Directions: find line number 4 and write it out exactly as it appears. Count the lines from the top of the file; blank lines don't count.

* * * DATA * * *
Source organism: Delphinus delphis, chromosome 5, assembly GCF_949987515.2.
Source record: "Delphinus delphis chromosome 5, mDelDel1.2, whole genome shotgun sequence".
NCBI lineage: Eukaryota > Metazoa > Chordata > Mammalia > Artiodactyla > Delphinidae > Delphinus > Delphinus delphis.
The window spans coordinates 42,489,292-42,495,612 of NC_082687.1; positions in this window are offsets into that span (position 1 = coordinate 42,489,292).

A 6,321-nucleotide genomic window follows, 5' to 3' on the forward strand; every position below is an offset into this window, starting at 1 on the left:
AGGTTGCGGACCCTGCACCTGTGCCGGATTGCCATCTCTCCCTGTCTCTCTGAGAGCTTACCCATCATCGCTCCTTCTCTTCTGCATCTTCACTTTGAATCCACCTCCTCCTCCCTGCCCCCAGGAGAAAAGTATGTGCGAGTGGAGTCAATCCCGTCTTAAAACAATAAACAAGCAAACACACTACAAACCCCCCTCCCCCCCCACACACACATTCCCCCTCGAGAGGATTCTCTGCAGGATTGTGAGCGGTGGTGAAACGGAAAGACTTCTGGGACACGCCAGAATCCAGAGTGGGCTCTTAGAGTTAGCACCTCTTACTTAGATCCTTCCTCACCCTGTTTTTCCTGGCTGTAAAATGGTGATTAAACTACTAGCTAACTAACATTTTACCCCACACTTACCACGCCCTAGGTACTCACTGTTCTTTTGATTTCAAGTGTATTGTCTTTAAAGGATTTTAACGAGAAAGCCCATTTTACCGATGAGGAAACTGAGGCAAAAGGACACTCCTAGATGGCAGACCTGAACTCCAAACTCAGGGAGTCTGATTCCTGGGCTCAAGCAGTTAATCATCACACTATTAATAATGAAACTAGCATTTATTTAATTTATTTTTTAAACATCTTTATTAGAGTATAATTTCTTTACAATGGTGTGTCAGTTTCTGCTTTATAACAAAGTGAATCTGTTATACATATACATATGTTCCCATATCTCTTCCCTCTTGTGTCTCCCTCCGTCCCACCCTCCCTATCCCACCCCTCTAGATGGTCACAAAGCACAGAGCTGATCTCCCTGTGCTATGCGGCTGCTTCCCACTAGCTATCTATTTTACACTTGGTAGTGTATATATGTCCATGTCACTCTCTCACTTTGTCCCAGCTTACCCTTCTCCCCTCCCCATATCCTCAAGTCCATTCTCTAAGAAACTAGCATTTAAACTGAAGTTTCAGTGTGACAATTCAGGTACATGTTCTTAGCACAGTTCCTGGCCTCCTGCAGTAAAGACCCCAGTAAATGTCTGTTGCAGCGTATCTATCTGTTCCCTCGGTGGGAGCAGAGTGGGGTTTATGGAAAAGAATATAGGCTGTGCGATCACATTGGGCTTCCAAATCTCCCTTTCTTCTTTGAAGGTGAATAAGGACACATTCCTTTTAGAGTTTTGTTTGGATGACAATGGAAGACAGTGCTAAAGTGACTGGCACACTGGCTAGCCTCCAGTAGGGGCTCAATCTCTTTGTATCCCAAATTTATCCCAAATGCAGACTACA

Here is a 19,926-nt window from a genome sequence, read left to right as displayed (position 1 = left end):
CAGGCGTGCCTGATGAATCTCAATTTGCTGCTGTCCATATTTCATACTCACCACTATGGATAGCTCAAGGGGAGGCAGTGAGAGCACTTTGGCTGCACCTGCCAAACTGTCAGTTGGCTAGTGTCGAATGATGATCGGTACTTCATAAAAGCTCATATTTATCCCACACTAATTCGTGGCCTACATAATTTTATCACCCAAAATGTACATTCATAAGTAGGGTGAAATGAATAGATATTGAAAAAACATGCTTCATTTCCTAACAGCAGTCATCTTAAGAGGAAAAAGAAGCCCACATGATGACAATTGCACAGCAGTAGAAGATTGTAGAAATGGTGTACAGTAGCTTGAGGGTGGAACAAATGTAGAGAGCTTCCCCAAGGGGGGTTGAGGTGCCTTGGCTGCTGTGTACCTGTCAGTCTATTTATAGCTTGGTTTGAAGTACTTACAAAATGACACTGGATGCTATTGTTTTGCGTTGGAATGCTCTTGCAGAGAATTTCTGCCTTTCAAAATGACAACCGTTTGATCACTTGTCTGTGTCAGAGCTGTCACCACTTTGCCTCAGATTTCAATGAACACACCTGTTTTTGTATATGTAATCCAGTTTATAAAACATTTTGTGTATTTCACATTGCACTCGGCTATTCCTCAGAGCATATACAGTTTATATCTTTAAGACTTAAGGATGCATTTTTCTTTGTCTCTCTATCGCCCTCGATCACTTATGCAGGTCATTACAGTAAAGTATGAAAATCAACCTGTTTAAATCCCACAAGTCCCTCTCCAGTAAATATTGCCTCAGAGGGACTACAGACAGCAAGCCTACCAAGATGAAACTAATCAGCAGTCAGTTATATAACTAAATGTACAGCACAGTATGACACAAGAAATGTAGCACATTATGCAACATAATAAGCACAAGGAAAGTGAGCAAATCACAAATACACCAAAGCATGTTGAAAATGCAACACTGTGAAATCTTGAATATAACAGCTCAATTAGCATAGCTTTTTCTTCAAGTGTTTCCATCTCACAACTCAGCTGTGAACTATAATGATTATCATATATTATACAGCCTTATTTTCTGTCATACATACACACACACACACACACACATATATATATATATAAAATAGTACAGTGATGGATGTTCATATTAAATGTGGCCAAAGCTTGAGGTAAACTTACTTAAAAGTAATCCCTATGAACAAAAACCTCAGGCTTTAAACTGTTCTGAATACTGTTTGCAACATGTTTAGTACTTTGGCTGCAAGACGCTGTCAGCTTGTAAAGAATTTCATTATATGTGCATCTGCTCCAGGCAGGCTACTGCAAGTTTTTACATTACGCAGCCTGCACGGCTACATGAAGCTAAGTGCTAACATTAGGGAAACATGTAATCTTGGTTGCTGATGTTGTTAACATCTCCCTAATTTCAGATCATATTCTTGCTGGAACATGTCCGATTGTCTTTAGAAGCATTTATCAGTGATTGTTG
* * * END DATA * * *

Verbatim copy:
The window spans coordinates 42,489,292-42,495,612 of NC_082687.1; positions in this window are offsets into that span (position 1 = coordinate 42,489,292).